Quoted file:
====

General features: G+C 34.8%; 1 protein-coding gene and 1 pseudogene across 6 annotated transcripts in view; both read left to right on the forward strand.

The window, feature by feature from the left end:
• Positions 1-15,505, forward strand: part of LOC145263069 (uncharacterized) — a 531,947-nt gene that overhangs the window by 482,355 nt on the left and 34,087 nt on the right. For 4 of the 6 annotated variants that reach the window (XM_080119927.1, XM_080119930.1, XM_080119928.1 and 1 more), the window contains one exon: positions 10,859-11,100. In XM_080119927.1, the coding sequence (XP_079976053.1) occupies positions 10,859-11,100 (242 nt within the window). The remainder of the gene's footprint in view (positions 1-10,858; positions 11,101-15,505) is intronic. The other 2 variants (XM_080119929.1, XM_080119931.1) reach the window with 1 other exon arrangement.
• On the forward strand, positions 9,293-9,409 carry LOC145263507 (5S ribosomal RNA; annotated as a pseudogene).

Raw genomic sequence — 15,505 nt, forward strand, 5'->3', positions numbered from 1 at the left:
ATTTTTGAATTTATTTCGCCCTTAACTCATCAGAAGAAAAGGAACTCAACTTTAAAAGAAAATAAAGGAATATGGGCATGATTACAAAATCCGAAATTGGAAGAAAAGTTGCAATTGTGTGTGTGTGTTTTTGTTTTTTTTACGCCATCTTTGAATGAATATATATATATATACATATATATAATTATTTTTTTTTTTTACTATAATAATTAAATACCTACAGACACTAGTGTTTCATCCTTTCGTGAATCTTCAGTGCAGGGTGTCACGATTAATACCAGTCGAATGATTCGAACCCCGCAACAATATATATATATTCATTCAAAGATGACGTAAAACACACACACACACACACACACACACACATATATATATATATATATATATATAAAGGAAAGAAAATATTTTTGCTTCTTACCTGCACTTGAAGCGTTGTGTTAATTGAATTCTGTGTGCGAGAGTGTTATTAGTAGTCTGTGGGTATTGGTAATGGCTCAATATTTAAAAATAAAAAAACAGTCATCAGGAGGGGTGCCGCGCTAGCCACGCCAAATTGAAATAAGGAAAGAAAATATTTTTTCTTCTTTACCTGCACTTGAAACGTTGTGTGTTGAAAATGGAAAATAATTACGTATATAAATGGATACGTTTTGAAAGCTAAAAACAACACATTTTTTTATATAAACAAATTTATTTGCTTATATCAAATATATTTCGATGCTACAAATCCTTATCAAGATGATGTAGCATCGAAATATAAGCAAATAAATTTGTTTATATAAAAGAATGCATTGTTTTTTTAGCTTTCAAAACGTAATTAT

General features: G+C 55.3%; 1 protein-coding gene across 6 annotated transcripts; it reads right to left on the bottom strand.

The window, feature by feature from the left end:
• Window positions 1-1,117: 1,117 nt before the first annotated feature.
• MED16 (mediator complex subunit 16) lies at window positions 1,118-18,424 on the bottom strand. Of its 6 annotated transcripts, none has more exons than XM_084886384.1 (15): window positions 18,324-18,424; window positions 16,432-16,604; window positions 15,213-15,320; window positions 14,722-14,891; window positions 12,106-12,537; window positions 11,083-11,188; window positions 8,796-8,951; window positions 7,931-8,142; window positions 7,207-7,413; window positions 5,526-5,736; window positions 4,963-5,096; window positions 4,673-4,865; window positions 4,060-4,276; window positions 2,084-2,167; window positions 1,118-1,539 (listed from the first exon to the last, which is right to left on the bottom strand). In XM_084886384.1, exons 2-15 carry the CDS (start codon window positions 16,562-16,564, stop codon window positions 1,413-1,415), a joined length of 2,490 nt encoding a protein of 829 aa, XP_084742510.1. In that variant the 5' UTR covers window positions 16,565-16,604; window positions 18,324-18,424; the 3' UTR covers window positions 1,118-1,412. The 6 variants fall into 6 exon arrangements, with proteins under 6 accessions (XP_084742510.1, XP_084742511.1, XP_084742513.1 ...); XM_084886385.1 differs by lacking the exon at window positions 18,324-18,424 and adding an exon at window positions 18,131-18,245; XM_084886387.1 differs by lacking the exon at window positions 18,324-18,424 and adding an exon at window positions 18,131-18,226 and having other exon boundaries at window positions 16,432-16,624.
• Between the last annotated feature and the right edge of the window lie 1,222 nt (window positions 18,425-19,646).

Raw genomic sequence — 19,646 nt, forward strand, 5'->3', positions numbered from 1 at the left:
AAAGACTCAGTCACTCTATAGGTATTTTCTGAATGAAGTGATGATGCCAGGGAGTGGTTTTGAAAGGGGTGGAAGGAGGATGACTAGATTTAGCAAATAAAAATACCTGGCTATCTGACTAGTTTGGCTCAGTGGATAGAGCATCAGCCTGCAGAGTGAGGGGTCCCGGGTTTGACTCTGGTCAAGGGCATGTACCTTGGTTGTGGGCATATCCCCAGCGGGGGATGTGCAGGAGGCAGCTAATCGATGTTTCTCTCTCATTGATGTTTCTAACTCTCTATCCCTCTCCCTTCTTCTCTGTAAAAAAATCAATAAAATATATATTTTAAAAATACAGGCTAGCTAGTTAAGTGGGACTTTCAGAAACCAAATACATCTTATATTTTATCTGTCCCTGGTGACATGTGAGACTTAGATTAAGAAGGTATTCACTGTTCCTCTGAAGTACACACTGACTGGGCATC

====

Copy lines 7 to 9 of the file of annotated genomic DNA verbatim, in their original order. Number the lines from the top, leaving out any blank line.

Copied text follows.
General features: G+C 55.3%; 1 protein-coding gene across 6 annotated transcripts; it reads right to left on the bottom strand.

The window, feature by feature from the left end:
• Window positions 1-1,117: 1,117 nt before the first annotated feature.